I've noticed earlier brews were taking on similar properties but to a lesser extent. Well, I have learned my lesson and have had to dump all 5 gallons of the Muckalee Oatmeal Stout. The Homebrewtalk forums claim that the beer is salvagable if aged for several months but this beer was so contaminated that I think the only remedy was to count the losses and move on. With previous batches having similar effects (sour flavor and thin white film during fermentation), we realize we need to completely overhaul our sanitation process and bleach bomb everything we use to brew. We will try to age our bottled scotch ale (also effected by contamination) for a few months to see if the problem is remedied.Now for the good news! We received another shipment of brewing toys from MoreBeer! last week including a new 5 gallon fermentation vessle. We also thouroghly sanitized our 5 gallon carboy giving us two open vessels to fill with beer. The day after St. Patrick's day, filled up on soda bread and guinness from the day before, I brewed our Áth na Ríogh Irish Red Ale. The brew day went well with the airlock bubbling less than 12 hours after boil. Fermentation was so vigorous that we had to hook up a blow off tube after an old faithful type moment. This venture was followed up by yet another brew day yesterday. We brewed the Áth na Ríogh Irish Red Ale again but with a varied grain bill. With the local home brewing store out of roasted barley we moved along with just the crystal malts. So hopefully after the contamination setback that has plagued our brews in early march, we can move on to perfecting the product.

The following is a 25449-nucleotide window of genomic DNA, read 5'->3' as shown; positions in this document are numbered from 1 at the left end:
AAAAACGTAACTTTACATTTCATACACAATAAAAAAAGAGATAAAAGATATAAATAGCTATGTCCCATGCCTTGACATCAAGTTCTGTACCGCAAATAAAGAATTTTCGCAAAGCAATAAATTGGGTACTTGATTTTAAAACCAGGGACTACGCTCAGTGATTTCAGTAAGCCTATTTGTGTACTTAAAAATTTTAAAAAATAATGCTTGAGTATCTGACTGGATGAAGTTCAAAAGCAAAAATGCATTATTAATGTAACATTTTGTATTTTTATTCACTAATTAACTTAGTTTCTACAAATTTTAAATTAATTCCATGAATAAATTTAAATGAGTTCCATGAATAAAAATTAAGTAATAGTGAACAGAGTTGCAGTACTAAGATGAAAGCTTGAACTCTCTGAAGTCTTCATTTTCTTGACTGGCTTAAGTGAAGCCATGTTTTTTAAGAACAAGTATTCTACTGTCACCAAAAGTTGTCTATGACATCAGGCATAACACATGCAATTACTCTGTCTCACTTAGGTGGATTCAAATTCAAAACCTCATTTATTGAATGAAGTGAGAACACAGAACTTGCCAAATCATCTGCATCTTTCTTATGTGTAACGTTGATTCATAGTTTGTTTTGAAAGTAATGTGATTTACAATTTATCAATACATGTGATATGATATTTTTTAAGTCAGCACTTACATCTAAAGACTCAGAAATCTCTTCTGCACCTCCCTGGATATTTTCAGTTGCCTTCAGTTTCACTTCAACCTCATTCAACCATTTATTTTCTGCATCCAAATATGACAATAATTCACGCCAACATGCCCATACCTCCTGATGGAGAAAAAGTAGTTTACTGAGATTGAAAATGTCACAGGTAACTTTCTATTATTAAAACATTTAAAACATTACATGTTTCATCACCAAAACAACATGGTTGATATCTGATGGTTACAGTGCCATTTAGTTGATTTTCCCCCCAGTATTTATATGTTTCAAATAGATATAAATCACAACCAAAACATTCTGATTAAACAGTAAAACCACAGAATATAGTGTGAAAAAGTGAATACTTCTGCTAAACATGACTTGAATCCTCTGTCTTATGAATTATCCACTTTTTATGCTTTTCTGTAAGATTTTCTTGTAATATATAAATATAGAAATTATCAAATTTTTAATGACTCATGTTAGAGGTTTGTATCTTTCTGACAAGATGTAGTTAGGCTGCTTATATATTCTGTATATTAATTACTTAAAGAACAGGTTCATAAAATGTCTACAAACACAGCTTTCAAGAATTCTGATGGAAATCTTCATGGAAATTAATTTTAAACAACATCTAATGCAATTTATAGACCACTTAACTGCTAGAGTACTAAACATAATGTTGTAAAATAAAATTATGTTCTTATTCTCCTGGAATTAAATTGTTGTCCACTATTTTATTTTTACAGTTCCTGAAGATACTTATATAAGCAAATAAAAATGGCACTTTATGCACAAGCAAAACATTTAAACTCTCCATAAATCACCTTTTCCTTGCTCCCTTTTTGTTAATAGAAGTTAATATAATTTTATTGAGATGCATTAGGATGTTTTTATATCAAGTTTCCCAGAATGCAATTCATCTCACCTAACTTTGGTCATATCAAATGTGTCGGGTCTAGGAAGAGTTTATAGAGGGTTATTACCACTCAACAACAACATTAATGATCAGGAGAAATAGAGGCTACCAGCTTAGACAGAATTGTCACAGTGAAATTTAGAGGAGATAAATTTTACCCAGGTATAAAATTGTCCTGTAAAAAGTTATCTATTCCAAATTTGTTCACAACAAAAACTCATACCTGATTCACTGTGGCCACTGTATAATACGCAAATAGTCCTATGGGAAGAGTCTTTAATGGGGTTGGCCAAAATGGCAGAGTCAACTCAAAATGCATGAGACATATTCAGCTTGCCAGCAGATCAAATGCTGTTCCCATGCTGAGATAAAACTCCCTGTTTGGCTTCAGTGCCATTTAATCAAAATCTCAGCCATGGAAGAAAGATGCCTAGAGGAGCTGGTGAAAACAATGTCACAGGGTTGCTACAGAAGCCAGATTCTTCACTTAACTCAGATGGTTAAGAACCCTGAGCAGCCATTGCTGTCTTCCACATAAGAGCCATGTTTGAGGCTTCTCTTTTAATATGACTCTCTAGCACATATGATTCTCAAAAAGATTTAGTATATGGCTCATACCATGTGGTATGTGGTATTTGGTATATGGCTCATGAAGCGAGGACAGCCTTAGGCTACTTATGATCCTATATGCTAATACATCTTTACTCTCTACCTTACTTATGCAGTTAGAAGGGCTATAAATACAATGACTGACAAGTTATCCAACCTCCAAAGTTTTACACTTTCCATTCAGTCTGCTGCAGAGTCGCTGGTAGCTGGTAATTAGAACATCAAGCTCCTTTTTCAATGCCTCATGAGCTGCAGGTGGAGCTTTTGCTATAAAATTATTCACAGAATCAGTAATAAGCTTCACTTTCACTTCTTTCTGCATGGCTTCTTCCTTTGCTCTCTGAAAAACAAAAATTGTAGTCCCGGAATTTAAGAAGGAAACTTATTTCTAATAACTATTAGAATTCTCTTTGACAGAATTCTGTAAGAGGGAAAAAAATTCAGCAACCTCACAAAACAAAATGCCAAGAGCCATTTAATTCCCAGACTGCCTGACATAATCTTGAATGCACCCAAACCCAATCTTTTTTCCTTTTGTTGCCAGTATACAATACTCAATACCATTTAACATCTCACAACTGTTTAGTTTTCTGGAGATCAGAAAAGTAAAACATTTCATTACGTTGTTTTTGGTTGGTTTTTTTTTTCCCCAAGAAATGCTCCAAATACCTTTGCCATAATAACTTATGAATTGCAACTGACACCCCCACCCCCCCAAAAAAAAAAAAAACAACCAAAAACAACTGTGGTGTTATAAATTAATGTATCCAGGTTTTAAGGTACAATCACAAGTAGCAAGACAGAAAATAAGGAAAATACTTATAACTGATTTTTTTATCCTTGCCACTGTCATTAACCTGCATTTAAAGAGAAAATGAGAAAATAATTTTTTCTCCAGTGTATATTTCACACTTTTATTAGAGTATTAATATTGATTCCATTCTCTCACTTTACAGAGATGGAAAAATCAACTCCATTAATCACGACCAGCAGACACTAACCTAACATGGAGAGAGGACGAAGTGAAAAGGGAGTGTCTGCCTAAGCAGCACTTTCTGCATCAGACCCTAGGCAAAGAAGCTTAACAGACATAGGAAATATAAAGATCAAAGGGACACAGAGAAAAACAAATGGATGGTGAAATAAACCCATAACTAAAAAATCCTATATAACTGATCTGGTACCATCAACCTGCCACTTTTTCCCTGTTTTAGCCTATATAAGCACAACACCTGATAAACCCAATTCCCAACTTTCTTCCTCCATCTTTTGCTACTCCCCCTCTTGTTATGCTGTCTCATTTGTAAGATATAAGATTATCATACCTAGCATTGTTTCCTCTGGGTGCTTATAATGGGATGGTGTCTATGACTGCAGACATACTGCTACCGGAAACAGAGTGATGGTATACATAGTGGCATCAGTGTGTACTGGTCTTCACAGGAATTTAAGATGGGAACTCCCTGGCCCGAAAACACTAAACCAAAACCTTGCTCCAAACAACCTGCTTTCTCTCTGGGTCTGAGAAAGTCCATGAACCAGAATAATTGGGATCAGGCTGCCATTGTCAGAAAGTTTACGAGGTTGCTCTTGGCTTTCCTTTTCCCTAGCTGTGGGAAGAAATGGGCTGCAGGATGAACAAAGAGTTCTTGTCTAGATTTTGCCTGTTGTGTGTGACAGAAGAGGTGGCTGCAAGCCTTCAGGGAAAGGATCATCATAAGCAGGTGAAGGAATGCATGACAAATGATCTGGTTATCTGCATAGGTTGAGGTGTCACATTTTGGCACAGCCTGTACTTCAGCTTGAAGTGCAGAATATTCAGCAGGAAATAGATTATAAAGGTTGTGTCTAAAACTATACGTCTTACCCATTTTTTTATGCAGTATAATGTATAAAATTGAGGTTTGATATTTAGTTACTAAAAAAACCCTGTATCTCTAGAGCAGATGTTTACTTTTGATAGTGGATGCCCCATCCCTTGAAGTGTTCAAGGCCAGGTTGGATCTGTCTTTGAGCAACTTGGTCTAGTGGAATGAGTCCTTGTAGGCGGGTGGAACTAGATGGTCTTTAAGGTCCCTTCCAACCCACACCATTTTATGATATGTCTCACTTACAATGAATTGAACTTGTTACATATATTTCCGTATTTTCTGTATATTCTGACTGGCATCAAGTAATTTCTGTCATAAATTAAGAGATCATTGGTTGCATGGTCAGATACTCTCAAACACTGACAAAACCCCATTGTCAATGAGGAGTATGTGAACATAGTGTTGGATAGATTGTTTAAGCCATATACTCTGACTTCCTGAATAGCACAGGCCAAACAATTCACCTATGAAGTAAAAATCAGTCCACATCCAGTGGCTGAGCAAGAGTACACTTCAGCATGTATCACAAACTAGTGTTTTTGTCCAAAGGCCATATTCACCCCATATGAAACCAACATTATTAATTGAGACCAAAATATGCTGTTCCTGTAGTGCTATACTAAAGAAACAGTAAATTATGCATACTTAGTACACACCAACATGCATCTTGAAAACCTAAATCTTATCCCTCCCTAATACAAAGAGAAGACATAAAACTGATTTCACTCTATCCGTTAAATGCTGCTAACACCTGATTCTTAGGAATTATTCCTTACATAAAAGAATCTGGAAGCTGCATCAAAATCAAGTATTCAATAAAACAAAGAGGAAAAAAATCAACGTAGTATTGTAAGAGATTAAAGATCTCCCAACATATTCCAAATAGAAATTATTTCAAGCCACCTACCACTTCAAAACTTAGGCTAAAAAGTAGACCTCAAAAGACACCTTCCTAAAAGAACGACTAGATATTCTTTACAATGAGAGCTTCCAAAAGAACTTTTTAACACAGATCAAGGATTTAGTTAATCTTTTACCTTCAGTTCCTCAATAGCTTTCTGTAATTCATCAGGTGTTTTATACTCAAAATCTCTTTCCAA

Some pictures from the brew days:
Bringin' the heat!
Northland Brewery EquipmentA couple of great freinds and our personal "brew couple" at Beach Brewings brought up a great point in a recent post on their blog. Jeremy writes "The trick is to find a good balance on overall knowledge while at the same time perfecting your craft in a specialized area." We totally agree with this point and believe that our main focus has become European style ales (including browns, stouts, scotches and reds). While we will not be limited to just these styles, we will try to keep this an area of greater focus while mixing in some of the other great beer styles sporadically.
Another side project being worked on here at NB is label production. Labels are the first things that people see when shopping for new beer to try and often times the most visually creative are the first brews to be bought up. While we have no previous experience or natural artistic creativity in realm of label making, we will be doing our best to provide the greatest visual appeal as we can. Something to look forward to!